Artists and architects who want to experiment with concepts of interactive spaces and responsive systems are often prevented from doing so because of the complexity, logistics or costs of such systems. Prototype research seems too expensive and the most interesting concepts remain on the drafting board until a suitable client/investor/sponsor is found.
A solution is at the heart of open source architecture: the combination of reusability and "low-tech".
New media artists and architects don't necessarily need the precision and accuracy that scientists usually do to explore interaction. They work well with the "making-the-best-of-what-we-have" approach, using artifacts at hand, and are comfortable with the idea of "hacking" existing technology. It is possible to design interfaces, sensors, bio-feedback devices and actuators using relatively simple technology that might even already exist in people's homes: remote control toys are these days ripe for dismantling and reworking; kids walkie-talkies can be used to set up a simple wireless network; energy source for a simple interactive device could be generated from the movements and footsteps of people within a space.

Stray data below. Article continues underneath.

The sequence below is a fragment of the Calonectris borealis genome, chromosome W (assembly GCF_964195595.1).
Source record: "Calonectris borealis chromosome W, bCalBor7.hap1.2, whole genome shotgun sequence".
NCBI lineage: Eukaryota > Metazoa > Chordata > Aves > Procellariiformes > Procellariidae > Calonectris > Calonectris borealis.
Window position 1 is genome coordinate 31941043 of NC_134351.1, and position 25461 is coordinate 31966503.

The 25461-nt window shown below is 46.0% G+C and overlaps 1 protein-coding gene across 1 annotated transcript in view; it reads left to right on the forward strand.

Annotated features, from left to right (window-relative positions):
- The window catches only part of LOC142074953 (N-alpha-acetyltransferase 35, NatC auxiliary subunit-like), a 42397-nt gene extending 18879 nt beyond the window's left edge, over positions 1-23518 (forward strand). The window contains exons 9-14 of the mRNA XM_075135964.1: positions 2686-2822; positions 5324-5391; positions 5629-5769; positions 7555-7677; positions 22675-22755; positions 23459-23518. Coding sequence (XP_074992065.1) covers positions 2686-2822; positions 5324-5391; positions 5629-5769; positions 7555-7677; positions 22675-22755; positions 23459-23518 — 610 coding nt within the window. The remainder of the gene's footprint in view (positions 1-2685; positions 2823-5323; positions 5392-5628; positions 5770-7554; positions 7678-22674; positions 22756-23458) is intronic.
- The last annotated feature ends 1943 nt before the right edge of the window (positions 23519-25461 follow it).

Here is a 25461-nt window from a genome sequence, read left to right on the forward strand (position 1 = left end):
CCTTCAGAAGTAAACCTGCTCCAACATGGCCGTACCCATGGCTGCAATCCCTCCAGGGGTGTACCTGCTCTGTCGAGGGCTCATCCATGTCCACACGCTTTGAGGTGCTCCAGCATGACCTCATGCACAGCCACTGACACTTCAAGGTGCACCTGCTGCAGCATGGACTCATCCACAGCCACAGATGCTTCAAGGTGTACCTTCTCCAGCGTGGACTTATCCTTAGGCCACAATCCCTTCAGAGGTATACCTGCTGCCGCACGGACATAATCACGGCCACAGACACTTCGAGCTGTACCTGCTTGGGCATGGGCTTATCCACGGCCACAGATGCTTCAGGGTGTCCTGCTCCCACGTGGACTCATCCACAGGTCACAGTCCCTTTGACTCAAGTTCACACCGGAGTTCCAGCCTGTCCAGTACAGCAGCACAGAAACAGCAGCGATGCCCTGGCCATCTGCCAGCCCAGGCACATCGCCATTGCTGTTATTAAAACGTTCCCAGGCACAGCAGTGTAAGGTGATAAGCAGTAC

The Low Tech Sensors and Actuators project develop low-tech sensors and interactive actuators that can be produced inexpensively from off-the-shelf toys and devices. These "hacked" devices can form part of a "kit-of-parts" that new media artists and interactive architects could use for their projects.